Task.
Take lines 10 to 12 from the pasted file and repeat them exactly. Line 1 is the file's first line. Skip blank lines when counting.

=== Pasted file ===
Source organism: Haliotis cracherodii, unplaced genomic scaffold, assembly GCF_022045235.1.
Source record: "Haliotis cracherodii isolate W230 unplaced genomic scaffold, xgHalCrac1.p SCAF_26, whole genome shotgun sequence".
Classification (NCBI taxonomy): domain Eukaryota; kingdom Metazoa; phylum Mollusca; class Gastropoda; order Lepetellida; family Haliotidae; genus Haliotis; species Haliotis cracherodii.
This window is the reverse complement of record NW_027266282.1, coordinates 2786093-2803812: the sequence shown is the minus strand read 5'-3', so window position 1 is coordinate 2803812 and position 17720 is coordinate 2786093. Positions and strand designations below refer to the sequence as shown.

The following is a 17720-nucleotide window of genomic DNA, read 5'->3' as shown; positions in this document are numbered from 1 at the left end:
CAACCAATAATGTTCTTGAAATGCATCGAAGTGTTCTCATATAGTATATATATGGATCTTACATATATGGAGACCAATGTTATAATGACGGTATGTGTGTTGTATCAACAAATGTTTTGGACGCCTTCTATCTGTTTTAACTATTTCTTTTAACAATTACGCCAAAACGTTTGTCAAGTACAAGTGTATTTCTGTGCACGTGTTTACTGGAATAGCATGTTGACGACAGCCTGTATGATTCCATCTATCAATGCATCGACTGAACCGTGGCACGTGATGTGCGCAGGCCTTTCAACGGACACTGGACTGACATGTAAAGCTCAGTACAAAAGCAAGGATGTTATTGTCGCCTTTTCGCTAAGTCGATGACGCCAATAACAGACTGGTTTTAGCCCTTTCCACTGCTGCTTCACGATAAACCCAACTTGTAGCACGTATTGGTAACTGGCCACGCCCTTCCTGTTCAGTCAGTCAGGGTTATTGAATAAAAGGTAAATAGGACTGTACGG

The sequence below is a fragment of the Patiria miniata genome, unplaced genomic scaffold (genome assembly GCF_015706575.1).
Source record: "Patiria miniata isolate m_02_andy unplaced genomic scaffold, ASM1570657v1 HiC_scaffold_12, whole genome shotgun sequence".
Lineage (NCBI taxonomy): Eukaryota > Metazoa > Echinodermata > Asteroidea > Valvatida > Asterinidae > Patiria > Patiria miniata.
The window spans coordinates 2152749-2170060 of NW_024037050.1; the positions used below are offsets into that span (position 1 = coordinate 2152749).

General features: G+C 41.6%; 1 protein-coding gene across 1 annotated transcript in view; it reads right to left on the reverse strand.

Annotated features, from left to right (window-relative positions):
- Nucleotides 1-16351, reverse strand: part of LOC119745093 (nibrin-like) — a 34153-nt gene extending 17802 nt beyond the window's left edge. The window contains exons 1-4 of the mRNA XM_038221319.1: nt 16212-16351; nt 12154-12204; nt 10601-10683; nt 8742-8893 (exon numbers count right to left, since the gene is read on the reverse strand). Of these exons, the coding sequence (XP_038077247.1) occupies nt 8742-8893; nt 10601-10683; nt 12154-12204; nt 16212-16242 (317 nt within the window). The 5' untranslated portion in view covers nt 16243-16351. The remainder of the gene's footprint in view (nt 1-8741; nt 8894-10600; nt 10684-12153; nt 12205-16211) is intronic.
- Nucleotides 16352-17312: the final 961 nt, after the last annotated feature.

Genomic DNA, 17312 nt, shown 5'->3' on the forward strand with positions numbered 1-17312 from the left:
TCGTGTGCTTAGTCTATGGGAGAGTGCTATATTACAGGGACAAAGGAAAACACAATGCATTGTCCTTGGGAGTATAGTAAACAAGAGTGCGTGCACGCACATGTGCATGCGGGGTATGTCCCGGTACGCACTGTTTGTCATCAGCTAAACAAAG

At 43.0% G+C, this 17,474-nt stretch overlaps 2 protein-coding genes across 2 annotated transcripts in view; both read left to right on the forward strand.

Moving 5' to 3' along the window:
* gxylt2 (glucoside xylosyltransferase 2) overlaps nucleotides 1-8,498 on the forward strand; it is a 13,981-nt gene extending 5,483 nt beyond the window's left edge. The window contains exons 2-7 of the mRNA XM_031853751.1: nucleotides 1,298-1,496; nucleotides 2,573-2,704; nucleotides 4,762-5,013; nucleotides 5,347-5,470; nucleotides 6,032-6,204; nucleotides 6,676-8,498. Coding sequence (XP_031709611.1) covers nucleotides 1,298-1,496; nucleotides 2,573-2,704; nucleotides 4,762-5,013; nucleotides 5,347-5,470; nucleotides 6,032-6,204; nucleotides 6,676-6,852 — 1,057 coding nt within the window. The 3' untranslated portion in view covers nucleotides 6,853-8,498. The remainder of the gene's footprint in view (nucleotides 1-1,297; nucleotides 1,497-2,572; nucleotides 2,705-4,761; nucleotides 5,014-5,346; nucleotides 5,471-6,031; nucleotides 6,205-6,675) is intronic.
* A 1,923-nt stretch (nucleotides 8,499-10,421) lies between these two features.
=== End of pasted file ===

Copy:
The window spans coordinates 2152749-2170060 of NW_024037050.1; the positions used below are offsets into that span (position 1 = coordinate 2152749).

General features: G+C 41.6%; 1 protein-coding gene across 1 annotated transcript in view; it reads right to left on the reverse strand.

Annotated features, from left to right (window-relative positions):